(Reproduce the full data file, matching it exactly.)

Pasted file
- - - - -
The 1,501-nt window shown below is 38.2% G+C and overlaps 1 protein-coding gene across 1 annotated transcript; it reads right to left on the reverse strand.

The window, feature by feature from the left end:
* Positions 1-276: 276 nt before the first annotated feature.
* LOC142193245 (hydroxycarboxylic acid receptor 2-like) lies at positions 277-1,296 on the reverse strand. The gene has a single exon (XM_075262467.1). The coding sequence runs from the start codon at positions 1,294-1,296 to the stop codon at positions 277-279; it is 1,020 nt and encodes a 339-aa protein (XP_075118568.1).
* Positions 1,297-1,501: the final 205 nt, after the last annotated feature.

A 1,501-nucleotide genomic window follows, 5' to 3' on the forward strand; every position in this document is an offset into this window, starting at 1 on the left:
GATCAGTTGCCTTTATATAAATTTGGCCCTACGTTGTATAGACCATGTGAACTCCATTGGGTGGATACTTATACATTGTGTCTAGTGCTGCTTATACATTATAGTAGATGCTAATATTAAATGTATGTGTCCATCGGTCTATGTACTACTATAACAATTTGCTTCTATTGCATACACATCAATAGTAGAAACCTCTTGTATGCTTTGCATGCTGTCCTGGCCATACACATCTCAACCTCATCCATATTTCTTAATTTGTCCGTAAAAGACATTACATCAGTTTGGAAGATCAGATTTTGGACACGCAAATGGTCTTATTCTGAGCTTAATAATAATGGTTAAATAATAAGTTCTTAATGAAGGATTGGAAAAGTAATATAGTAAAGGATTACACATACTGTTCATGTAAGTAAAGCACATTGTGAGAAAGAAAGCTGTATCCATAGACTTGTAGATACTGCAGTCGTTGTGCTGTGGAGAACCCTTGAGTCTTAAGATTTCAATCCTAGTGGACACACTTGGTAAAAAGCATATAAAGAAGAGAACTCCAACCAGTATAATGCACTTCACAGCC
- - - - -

The 1,501-nt window shown below is 38.2% G+C and overlaps 1 protein-coding gene across 1 annotated transcript; it reads right to left on the reverse strand.

The window, feature by feature from the left end:
* Positions 1-276: 276 nt before the first annotated feature.
* LOC142193245 (hydroxycarboxylic acid receptor 2-like) lies at positions 277-1,296 on the reverse strand. The gene has a single exon (XM_075262467.1). The coding sequence runs from the start codon at positions 1,294-1,296 to the stop codon at positions 277-279; it is 1,020 nt and encodes a 339-aa protein (XP_075118568.1).
* Positions 1,297-1,501: the final 205 nt, after the last annotated feature.

A 1,501-nucleotide genomic window follows, 5' to 3' on the forward strand; every position in this document is an offset into this window, starting at 1 on the left:
GATCAGTTGCCTTTATATAAATTTGGCCCTACGTTGTATAGACCATGTGAACTCCATTGGGTGGATACTTATACATTGTGTCTAGTGCTGCTTATACATTATAGTAGATGCTAATATTAAATGTATGTGTCCATCGGTCTATGTACTACTATAACAATTTGCTTCTATTGCATACACATCAATAGTAGAAACCTCTTGTATGCTTTGCATGCTGTCCTGGCCATACACATCTCAACCTCATCCATATTTCTTAATTTGTCCGTAAAAGACATTACATCAGTTTGGAAGATCAGATTTTGGACACGCAAATGGTCTTATTCTGAGCTTAATAATAATGGTTAAATAATAAGTTCTTAATGAAGGATTGGAAAAGTAATATAGTAAAGGATTACACATACTGTTCATGTAAGTAAAGCACATTGTGAGAAAGAAAGCTGTATCCATAGACTTGTAGATACTGCAGTCGTTGTGCTGTGGAGAACCCTTGAGTCTTAAGATTTCAATCCTAGTGGACACACTTGGTAAAAAGCATATAAAGAAGAGAACTCCAACCAGTATAATGCACTTCACAGCC